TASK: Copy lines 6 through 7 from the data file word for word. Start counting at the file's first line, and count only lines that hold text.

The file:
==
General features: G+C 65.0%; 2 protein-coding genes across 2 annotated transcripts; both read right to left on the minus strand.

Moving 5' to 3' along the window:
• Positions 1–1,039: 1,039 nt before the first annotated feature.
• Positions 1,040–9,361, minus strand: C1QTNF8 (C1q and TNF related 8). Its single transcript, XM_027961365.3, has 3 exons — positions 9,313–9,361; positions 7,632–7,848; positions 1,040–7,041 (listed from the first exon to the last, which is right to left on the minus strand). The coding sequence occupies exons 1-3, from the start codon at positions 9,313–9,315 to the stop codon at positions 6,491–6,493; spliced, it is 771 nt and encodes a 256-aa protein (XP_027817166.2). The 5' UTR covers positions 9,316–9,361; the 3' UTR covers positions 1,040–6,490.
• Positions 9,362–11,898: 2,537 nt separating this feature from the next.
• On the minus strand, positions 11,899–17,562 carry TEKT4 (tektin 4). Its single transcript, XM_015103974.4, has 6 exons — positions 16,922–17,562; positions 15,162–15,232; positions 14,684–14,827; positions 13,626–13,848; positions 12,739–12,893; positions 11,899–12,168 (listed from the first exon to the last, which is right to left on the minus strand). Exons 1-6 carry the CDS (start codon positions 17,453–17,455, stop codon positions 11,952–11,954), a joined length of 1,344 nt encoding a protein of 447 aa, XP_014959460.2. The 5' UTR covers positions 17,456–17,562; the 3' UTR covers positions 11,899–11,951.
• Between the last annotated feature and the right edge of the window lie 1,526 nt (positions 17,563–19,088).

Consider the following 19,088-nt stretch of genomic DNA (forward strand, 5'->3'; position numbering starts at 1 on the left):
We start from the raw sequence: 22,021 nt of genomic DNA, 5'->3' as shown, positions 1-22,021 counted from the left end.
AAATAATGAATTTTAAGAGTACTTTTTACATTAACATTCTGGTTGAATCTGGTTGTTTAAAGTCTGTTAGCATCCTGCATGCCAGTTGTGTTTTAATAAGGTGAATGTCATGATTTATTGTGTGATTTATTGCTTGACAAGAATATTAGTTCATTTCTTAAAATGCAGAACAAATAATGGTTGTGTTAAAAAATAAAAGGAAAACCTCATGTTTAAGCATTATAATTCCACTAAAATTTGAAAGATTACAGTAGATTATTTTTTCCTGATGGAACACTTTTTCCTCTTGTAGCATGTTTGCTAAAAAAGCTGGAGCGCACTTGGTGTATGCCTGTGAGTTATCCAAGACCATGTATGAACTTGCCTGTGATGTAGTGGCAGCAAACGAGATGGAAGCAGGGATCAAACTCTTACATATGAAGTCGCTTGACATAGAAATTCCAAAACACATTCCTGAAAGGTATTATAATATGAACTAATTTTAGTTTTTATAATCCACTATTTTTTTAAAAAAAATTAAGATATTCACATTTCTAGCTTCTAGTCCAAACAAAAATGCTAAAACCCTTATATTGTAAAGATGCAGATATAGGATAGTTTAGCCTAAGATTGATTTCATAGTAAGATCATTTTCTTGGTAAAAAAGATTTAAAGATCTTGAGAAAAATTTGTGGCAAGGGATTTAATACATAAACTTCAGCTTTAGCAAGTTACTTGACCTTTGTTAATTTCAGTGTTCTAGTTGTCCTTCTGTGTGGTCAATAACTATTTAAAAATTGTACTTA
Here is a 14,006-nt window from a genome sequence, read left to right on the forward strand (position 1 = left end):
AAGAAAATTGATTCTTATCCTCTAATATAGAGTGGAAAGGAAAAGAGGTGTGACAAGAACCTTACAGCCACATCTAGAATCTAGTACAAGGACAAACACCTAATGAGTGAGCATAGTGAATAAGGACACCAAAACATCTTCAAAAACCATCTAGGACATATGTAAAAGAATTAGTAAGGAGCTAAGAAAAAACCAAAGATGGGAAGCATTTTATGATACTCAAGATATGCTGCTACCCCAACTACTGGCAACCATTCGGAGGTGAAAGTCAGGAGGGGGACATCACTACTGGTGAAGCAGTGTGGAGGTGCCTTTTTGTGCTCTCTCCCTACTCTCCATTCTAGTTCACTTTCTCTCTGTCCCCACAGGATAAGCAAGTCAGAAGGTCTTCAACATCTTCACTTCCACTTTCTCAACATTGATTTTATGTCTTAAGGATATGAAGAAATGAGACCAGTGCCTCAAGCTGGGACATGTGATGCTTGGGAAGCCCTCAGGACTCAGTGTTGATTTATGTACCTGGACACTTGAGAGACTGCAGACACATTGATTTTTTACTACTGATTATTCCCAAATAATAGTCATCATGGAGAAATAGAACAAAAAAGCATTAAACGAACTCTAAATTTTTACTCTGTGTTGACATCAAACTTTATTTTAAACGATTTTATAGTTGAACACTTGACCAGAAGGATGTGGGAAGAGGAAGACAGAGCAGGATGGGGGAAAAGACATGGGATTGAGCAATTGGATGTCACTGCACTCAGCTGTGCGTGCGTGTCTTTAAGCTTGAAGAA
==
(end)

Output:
• On the minus strand, positions 11,899–17,562 carry TEKT4 (tektin 4). Its single transcript, XM_015103974.4, has 6 exons — positions 16,922–17,562; positions 15,162–15,232; positions 14,684–14,827; positions 13,626–13,848; positions 12,739–12,893; positions 11,899–12,168 (listed from the first exon to the last, which is right to left on the minus strand). Exons 1-6 carry the CDS (start codon positions 17,453–17,455, stop codon positions 11,952–11,954), a joined length of 1,344 nt encoding a protein of 447 aa, XP_014959460.2. The 5' UTR covers positions 17,456–17,562; the 3' UTR covers positions 11,899–11,951.
• Between the last annotated feature and the right edge of the window lie 1,526 nt (positions 17,563–19,088).